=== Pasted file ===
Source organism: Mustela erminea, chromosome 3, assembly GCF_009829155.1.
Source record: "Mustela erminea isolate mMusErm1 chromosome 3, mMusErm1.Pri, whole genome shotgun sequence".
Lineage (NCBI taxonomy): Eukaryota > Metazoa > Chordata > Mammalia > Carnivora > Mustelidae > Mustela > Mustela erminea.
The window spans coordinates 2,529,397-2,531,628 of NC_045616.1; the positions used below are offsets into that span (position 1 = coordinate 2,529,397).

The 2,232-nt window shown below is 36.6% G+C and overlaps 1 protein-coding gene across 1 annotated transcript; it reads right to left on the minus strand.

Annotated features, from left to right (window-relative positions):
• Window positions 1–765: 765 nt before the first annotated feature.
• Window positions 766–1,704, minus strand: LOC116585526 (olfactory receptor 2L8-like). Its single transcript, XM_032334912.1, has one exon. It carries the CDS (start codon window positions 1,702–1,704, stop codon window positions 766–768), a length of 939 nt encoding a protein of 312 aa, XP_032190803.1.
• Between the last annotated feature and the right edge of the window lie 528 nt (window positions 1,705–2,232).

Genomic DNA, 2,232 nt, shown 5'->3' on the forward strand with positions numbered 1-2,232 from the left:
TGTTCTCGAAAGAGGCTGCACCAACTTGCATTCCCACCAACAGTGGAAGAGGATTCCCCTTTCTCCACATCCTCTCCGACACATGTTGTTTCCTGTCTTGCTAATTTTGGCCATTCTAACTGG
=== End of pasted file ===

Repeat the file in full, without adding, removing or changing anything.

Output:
Source organism: Mustela erminea, chromosome 3, assembly GCF_009829155.1.
Source record: "Mustela erminea isolate mMusErm1 chromosome 3, mMusErm1.Pri, whole genome shotgun sequence".
Lineage (NCBI taxonomy): Eukaryota > Metazoa > Chordata > Mammalia > Carnivora > Mustelidae > Mustela > Mustela erminea.
The window spans coordinates 2,529,397-2,531,628 of NC_045616.1; the positions used below are offsets into that span (position 1 = coordinate 2,529,397).

The 2,232-nt window shown below is 36.6% G+C and overlaps 1 protein-coding gene across 1 annotated transcript; it reads right to left on the minus strand.

Annotated features, from left to right (window-relative positions):
• Window positions 1–765: 765 nt before the first annotated feature.
• Window positions 766–1,704, minus strand: LOC116585526 (olfactory receptor 2L8-like). Its single transcript, XM_032334912.1, has one exon. It carries the CDS (start codon window positions 1,702–1,704, stop codon window positions 766–768), a length of 939 nt encoding a protein of 312 aa, XP_032190803.1.
• Between the last annotated feature and the right edge of the window lie 528 nt (window positions 1,705–2,232).

Genomic DNA, 2,232 nt, shown 5'->3' on the forward strand with positions numbered 1-2,232 from the left:
TGTTCTCGAAAGAGGCTGCACCAACTTGCATTCCCACCAACAGTGGAAGAGGATTCCCCTTTCTCCACATCCTCTCCGACACATGTTGTTTCCTGTCTTGCTAATTTTGGCCATTCTAACTGG